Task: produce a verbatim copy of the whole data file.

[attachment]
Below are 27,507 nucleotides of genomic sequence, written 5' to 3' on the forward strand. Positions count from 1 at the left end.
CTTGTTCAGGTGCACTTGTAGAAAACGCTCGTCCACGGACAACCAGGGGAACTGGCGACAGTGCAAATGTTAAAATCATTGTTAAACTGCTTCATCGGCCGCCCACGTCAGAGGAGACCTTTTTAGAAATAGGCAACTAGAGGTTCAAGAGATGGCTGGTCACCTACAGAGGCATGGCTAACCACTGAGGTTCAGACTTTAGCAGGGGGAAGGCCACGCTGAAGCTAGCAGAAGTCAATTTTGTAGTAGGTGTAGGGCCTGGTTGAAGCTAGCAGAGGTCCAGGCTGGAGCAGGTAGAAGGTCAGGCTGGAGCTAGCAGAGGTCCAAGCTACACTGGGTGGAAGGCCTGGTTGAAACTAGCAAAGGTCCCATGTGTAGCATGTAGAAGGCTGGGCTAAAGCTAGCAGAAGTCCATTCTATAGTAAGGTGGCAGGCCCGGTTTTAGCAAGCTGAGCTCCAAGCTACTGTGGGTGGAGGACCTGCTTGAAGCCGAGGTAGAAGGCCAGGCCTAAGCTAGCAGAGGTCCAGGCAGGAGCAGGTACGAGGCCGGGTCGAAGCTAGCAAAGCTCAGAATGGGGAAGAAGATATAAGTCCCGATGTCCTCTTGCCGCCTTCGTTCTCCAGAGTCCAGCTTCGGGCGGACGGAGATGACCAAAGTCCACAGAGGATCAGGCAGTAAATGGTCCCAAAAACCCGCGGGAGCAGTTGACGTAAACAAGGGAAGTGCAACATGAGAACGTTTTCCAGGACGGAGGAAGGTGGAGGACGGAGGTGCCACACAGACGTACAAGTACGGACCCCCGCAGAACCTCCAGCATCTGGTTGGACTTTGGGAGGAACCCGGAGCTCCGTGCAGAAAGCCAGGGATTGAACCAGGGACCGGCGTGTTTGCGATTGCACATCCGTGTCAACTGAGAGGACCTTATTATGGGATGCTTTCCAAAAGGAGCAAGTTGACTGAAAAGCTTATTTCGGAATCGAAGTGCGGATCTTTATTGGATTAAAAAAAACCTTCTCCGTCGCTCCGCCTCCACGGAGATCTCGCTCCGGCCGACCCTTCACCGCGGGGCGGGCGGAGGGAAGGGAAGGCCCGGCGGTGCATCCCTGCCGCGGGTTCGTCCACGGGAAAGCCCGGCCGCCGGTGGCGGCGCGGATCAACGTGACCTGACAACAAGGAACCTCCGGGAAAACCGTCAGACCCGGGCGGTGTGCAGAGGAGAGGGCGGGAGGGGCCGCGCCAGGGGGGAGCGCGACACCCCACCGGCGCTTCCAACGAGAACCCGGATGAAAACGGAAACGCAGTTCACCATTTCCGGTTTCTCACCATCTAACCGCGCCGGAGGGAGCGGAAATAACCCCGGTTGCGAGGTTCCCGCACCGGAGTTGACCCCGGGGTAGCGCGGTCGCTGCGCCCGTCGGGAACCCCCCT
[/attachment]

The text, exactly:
Below are 27,507 nucleotides of genomic sequence, written 5' to 3' on the forward strand. Positions count from 1 at the left end.
CTTGTTCAGGTGCACTTGTAGAAAACGCTCGTCCACGGACAACCAGGGGAACTGGCGACAGTGCAAATGTTAAAATCATTGTTAAACTGCTTCATCGGCCGCCCACGTCAGAGGAGACCTTTTTAGAAATAGGCAACTAGAGGTTCAAGAGATGGCTGGTCACCTACAGAGGCATGGCTAACCACTGAGGTTCAGACTTTAGCAGGGGGAAGGCCACGCTGAAGCTAGCAGAAGTCAATTTTGTAGTAGGTGTAGGGCCTGGTTGAAGCTAGCAGAGGTCCAGGCTGGAGCAGGTAGAAGGTCAGGCTGGAGCTAGCAGAGGTCCAAGCTACACTGGGTGGAAGGCCTGGTTGAAACTAGCAAAGGTCCCATGTGTAGCATGTAGAAGGCTGGGCTAAAGCTAGCAGAAGTCCATTCTATAGTAAGGTGGCAGGCCCGGTTTTAGCAAGCTGAGCTCCAAGCTACTGTGGGTGGAGGACCTGCTTGAAGCCGAGGTAGAAGGCCAGGCCTAAGCTAGCAGAGGTCCAGGCAGGAGCAGGTACGAGGCCGGGTCGAAGCTAGCAAAGCTCAGAATGGGGAAGAAGATATAAGTCCCGATGTCCTCTTGCCGCCTTCGTTCTCCAGAGTCCAGCTTCGGGCGGACGGAGATGACCAAAGTCCACAGAGGATCAGGCAGTAAATGGTCCCAAAAACCCGCGGGAGCAGTTGACGTAAACAAGGGAAGTGCAACATGAGAACGTTTTCCAGGACGGAGGAAGGTGGAGGACGGAGGTGCCACACAGACGTACAAGTACGGACCCCCGCAGAACCTCCAGCATCTGGTTGGACTTTGGGAGGAACCCGGAGCTCCGTGCAGAAAGCCAGGGATTGAACCAGGGACCGGCGTGTTTGCGATTGCACATCCGTGTCAACTGAGAGGACCTTATTATGGGATGCTTTCCAAAAGGAGCAAGTTGACTGAAAAGCTTATTTCGGAATCGAAGTGCGGATCTTTATTGGATTAAAAAAAACCTTCTCCGTCGCTCCGCCTCCACGGAGATCTCGCTCCGGCCGACCCTTCACCGCGGGGCGGGCGGAGGGAAGGGAAGGCCCGGCGGTGCATCCCTGCCGCGGGTTCGTCCACGGGAAAGCCCGGCCGCCGGTGGCGGCGCGGATCAACGTGACCTGACAACAAGGAACCTCCGGGAAAACCGTCAGACCCGGGCGGTGTGCAGAGGAGAGGGCGGGAGGGGCCGCGCCAGGGGGGAGCGCGACACCCCACCGGCGCTTCCAACGAGAACCCGGATGAAAACGGAAACGCAGTTCACCATTTCCGGTTTCTCACCATCTAACCGCGCCGGAGGGAGCGGAAATAACCCCGGTTGCGAGGTTCCCGCACCGGAGTTGACCCCGGGGTAGCGCGGTCGCTGCGCCCGTCGGGAACCCCCCT